Rationalizing a Lack of Employee Loyalty

This employee retention speaker and employee retention author likes to get up early every morning and either hit the CrossFit gym or sit in front of the fireplace and read about employee retention.  Going to the gym is healthier and far less frustrating!  It is amazing the things that one can read about employee retention.  Today, I read an article in DNA that talked about how a lack of employee loyalty among millennials can be a good thing in the tech field.  They stated that the average programmer was leaving after 1.5-2 years.  Then they go on to say that perhaps that is a good thing.  Their rationale…with changing technology perhaps it gives them the opportunity to get people with the current skills they need.  Really?

They talk about this need for skills then in the next sentence they say that it can cost up to a year salary in losses to the company for every person that leaves depending on the skill set.  I find it hard to believe with numbers like that it’s advantageous to have people leaving every 1.5-2 years. And, I can almost bet that nobody has run the numbers to determine if that is in fact the case.  With numbers like that, the organization could be spending a ton of money on ongoing training to keep people current so that they would not have a shortage of critical skills.  It might take some planning but it is hard to believe it’s not cost effective.

This article scares me.  Why?  My fear is that organizations that can’t or won’t get a handle on their employee turnover are now starting to rationalize why employee turnover is a good thing.  A local talk show host in Milwaukee, Mark Behling, always says that rationalization is the second strongest drive.  Clearly, he is right in this case.  My fear is that this is a bunch of executives that find it easier to just blow it off and then move on to the next organization after they have decimated the one they are in.  Unfortunately, that is often the case.  And make no mistake, employee turnover can decimate an organization.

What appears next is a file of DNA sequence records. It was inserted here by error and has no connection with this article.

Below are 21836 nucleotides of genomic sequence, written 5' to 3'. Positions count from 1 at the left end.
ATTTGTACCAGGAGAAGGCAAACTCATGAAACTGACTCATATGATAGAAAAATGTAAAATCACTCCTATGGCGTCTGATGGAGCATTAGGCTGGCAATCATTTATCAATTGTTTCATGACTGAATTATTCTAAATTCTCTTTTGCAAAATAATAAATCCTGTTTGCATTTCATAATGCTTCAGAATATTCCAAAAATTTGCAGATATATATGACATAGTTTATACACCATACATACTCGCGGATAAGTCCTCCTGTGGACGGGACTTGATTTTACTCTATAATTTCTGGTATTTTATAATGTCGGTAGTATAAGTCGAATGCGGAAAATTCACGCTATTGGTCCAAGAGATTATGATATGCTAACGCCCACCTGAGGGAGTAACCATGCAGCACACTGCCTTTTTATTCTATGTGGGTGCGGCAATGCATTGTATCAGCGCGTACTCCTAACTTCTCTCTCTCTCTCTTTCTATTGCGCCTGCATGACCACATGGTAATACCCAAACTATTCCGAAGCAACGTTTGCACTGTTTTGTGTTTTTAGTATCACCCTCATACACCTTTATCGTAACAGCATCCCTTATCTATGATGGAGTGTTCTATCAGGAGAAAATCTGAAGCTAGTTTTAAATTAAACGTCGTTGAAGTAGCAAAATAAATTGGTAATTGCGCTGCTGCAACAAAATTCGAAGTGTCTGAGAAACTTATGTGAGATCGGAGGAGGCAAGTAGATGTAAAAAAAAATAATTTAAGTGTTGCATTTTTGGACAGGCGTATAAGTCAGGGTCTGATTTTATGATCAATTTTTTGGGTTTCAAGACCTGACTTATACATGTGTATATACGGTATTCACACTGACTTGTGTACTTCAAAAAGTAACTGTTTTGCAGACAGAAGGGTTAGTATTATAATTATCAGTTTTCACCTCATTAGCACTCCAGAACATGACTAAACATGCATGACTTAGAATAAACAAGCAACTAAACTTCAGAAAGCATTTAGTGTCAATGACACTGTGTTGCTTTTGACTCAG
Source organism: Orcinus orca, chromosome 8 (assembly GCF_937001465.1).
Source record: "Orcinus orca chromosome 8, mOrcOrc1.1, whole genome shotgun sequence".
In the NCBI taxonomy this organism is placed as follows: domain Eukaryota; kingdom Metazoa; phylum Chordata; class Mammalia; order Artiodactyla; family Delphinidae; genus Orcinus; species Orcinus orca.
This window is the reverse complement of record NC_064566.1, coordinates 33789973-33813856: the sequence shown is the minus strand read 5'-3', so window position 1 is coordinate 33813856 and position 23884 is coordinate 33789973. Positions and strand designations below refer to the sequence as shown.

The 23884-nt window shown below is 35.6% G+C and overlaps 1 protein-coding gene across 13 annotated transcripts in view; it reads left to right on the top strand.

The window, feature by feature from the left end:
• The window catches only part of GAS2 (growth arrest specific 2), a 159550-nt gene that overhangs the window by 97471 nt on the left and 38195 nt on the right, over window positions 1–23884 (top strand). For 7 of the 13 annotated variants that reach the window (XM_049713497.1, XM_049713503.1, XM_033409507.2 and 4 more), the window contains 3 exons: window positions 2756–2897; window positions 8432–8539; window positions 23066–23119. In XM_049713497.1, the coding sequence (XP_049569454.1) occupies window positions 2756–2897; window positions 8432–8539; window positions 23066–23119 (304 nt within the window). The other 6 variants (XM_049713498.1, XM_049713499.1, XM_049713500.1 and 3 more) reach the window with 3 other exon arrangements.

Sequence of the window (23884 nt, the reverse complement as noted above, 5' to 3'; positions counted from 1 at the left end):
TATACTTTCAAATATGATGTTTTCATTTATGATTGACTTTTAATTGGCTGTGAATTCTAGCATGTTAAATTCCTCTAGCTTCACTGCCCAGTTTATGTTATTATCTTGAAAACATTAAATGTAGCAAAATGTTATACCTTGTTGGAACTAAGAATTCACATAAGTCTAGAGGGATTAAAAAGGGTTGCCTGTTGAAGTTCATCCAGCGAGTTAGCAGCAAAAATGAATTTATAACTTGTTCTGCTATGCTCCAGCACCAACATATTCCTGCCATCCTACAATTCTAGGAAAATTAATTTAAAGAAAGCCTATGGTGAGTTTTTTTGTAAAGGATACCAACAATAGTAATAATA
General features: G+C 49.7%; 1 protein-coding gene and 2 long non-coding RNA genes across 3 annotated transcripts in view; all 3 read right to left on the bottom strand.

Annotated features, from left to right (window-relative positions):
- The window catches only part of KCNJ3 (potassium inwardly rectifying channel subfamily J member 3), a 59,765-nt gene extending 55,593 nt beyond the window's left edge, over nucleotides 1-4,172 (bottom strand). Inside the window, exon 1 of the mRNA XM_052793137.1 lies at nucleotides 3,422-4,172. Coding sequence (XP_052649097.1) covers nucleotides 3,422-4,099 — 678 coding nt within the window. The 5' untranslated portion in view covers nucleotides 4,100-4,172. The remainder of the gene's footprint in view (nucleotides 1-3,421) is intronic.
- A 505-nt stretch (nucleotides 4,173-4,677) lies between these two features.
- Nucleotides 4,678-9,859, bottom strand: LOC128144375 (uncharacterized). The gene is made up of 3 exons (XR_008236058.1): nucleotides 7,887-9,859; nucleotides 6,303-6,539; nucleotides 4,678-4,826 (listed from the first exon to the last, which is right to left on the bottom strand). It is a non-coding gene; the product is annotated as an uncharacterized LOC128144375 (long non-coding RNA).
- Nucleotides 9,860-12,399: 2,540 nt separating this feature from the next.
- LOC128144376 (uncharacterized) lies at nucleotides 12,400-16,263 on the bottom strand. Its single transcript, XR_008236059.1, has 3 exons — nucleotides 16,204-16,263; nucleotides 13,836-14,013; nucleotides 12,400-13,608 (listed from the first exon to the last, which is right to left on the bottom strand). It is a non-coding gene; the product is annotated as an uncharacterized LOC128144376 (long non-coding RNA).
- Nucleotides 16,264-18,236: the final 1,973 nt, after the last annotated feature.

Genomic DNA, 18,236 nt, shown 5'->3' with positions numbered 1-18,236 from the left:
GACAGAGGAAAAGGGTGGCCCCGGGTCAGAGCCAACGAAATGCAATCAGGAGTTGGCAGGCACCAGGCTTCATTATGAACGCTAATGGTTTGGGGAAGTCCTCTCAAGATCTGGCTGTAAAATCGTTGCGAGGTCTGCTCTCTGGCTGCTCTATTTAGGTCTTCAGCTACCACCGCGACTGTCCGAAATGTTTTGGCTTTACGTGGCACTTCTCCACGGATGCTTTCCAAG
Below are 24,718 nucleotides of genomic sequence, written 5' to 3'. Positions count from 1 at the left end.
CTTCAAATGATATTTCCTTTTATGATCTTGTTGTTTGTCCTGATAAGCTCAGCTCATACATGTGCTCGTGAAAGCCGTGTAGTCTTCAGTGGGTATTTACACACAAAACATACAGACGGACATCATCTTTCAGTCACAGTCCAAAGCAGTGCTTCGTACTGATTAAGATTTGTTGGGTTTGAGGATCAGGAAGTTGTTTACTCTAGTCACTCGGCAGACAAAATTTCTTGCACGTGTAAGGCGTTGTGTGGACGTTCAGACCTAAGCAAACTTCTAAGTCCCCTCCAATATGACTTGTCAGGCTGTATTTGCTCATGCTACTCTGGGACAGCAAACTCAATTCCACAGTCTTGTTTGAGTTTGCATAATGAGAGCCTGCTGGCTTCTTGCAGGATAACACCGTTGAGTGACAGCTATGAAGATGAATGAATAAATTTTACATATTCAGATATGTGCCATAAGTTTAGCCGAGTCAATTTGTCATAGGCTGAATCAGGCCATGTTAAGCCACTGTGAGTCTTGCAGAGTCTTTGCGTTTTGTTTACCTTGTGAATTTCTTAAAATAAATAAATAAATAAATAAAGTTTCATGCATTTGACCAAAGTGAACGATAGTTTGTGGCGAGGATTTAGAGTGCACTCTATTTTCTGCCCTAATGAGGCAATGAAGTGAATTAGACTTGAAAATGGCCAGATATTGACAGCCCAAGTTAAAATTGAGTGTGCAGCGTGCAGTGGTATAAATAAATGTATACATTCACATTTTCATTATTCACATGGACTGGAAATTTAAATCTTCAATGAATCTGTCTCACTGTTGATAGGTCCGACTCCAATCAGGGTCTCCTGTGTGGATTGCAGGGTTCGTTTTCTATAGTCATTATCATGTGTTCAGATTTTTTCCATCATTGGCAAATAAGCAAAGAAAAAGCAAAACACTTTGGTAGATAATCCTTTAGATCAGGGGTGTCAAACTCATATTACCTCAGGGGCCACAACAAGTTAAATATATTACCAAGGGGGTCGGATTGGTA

As this employee retention consultant and employee retention trainer has said, this is simple stuff.  It’s just not easy.  It’s time to realize that with employee loyalty there is no easy solution because organizations and society have built that thought into people’s minds and it is now a self-fulfilling prophecy.  Those organizations that want employee loyalty have an uphill battle because of that.  However, those that are willing to fight the battle instead of rationalize it away will be the winners of the war for talent!

Jeff Kortes

jeff@humanassetmgt.com

Jeff Kortes is an employee retention expert who speaks and conducts workshops regularly in Iowa, Wisconsin, Illinois, Michigan, Minnesota and Indiana. He draws on his experiences as a human resources professional, father, coach, martial artist and U.S. Army veteran to provide thought-provoking programs that yield results.